Walt Disney Company
Walt Disney, a name well known to almost everyone around the world. Mr. Walter Elias Disney created not only a company vested in bringing happiness to children but also bringing childhood back to adults back in 1923 (“About.com”, 2012). Through the technological advanced techniques used in creating masterpieces like Snow White, Sleeping Beauty, to the computer enhanced characters of Toy Story and Monsters Inc., and then to the creative theme parks known as Disney World and Disneyland, Walt Disney has captivated audiences with film, thrills and magic for decades. For good reason, the Walt Disney Company has withstood the test of time because their product is essentially “Happiness”. They sell the youth of childhood to adults and sell magic and imagination to children all over the world. The Walt Disney Company is much more than a child entertainment company and has multiple subsidiaries under cloaked names offering entertainment not geared towards children, which could for some call into question the perceived public values that Disney stands for: good, clean, wholesome, family fun. The purpose of this paper is to discuss whether the Walt Disney Company lives up to its espoused values, whether their communications add to or disparage their mission and the public’s perception of the company and how the use of conflict is used within the company to improve communication.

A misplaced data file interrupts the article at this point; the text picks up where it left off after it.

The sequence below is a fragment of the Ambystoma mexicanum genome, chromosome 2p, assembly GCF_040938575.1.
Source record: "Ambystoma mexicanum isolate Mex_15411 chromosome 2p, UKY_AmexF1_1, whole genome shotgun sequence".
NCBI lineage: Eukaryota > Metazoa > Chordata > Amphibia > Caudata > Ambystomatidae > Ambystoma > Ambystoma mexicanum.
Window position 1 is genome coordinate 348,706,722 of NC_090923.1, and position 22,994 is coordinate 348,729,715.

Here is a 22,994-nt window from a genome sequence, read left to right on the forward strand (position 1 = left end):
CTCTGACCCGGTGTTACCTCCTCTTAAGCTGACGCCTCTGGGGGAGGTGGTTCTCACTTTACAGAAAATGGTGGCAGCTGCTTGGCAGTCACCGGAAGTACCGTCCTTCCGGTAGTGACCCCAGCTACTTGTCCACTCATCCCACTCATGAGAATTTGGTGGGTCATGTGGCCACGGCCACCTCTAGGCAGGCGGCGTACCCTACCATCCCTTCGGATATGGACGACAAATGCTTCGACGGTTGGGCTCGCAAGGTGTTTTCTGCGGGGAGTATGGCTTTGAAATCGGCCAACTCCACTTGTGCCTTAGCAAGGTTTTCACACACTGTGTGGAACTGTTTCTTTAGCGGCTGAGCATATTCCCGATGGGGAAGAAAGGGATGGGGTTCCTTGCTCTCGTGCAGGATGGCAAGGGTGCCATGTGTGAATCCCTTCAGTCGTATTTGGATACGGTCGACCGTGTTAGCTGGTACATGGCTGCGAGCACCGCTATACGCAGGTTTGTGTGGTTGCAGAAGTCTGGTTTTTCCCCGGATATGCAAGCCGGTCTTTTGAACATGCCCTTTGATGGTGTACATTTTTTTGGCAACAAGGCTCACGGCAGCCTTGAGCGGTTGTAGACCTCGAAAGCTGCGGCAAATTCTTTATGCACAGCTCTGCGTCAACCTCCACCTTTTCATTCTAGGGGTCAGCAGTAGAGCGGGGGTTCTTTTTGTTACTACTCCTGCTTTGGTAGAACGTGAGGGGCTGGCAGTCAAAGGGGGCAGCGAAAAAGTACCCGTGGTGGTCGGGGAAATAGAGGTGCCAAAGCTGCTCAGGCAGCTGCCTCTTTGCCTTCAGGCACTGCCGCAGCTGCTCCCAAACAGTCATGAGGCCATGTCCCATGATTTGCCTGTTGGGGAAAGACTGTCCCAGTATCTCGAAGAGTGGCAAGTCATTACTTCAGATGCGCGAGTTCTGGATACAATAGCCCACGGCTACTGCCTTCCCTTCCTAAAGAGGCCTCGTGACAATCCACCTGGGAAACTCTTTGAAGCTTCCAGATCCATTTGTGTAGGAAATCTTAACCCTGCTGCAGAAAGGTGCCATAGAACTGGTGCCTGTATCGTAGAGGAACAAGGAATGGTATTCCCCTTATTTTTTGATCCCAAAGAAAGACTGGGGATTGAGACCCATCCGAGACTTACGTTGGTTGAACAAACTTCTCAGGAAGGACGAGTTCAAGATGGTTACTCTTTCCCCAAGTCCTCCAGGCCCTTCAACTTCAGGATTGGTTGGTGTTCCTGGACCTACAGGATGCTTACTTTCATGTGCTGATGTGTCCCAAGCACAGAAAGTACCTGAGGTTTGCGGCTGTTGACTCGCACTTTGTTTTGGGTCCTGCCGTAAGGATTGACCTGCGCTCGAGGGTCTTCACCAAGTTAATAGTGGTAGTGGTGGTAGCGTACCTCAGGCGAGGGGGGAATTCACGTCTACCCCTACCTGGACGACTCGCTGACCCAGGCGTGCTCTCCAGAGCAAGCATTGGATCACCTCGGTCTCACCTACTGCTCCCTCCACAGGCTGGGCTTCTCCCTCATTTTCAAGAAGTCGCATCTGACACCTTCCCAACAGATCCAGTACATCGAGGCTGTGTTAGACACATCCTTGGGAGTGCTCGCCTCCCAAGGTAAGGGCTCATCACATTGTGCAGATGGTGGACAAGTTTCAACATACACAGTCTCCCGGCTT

The culture of the Walt Disney Company is not something that is easily defined. People under their employ come from all over the world to work in their theme parks, on their cruise lines and work for their many subsidiaries like Touchstone Pictures. Walt Disney had to overcome multiple cultural and diverse barriers in order to operate successfully in the United States and abroad. Entire management teams had to assimilate to the culture in which they lived and had to learn how to operate in different and constantly changing cultural climates. The Disney
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